My thoracic spine – my enemy at the moment – is where he pauses the longest. He starts to say, “So…. T12….. it looks like you have a slight spondylolisthesis…..” Then he cuts himself off and starts to talk about how my spine is more curved than it should be. And then launches into potential pain relief options.
No! I want the full report. But he’s talking about diagnostic nerve blocks. Facet injections. Radio frequency ablation.
NO. NO. NO. I am not doing that procedure ever again. No ———ing way. Not happening. And I dare anyone who asks why to step into my body, go back in time, and relive the hell that was my procedure and the months that followed. No way.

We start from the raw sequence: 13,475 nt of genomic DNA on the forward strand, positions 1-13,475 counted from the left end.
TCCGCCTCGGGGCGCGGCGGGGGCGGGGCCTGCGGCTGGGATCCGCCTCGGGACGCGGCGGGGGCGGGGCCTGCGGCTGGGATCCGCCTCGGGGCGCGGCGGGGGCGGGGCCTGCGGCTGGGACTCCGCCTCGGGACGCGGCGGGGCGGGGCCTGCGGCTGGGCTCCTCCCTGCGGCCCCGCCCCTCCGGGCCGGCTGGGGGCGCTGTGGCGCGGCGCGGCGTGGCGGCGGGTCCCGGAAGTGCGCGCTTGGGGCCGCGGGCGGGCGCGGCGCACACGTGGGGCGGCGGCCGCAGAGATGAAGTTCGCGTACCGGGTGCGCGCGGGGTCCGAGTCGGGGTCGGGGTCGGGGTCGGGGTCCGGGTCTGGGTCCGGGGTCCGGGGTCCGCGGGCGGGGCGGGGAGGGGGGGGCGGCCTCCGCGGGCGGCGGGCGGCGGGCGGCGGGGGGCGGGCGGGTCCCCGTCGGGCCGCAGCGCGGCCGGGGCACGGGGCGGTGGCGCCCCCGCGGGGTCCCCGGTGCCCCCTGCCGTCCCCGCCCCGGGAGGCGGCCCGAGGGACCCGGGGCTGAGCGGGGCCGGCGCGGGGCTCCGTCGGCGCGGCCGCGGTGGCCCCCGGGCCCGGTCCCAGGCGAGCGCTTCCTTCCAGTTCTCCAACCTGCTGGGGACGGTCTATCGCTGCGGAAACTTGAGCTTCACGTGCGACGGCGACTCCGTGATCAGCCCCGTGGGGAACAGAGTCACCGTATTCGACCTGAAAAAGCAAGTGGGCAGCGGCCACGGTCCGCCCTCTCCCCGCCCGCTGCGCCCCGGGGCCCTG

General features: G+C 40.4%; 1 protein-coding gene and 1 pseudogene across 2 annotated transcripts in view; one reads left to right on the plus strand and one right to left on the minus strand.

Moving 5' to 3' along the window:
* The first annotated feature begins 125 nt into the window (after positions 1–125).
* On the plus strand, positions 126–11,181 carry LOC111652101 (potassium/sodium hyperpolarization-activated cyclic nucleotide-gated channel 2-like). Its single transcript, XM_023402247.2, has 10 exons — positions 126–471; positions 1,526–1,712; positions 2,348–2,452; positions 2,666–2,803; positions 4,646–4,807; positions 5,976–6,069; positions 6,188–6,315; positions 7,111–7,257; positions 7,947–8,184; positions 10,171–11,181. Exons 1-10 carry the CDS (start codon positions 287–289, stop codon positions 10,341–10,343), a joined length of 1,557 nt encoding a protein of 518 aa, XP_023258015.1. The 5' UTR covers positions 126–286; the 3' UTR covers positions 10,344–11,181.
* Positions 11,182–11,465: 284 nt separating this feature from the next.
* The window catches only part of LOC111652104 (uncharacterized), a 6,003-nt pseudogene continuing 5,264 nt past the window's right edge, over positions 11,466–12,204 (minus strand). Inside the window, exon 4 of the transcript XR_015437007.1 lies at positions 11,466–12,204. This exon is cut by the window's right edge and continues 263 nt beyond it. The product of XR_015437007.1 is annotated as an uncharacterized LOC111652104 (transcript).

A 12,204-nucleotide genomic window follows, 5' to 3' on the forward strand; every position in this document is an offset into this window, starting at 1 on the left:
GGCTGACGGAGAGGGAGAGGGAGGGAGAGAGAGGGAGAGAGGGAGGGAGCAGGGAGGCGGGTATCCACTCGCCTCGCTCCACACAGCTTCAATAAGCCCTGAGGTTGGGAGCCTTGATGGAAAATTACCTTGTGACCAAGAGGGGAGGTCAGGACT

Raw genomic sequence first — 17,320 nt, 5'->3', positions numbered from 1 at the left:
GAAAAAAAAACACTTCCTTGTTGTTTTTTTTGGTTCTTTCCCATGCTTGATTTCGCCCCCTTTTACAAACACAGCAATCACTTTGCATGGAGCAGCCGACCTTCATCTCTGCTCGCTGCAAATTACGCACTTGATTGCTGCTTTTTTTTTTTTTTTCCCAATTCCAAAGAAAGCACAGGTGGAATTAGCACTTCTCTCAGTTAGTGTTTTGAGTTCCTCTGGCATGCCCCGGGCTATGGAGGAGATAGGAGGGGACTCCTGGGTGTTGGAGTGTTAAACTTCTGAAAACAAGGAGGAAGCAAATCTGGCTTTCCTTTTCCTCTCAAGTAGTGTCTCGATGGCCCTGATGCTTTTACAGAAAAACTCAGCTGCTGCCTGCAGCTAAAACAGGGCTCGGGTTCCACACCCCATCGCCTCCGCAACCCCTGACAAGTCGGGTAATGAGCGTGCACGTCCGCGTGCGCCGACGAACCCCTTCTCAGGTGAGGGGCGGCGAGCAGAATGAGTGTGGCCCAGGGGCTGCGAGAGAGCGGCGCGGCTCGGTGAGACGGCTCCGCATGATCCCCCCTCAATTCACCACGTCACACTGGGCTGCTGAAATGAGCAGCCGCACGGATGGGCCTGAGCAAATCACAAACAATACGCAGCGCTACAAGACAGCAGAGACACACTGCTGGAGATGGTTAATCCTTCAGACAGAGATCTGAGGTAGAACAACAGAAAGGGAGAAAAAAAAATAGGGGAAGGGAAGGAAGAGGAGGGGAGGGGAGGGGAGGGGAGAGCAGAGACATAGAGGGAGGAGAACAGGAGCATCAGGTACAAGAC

That’s when I broke. I explained that my pain is at a 7-10/10 every day. And I cried. He stopped typing, looked at the screen, and said, “I’m so sorry. I’m really am sorry. We’ll figure it out.” He’s incredibly kind. He always has been.
Figuring it out involves nerve blocks. It involves more medication. It involves living with more out of control pain until something gives. I can’t take the way my body feels right now. And there’s literally nothing I can do about it. I’m taking my meds, my breakthrough meds, my medical marijuana doses, using ketamine/lidocaine cream, lidocaine ointment. And hoping for relief. Sitting, standing, lying down….. it’s all a nightmare of ache and burn.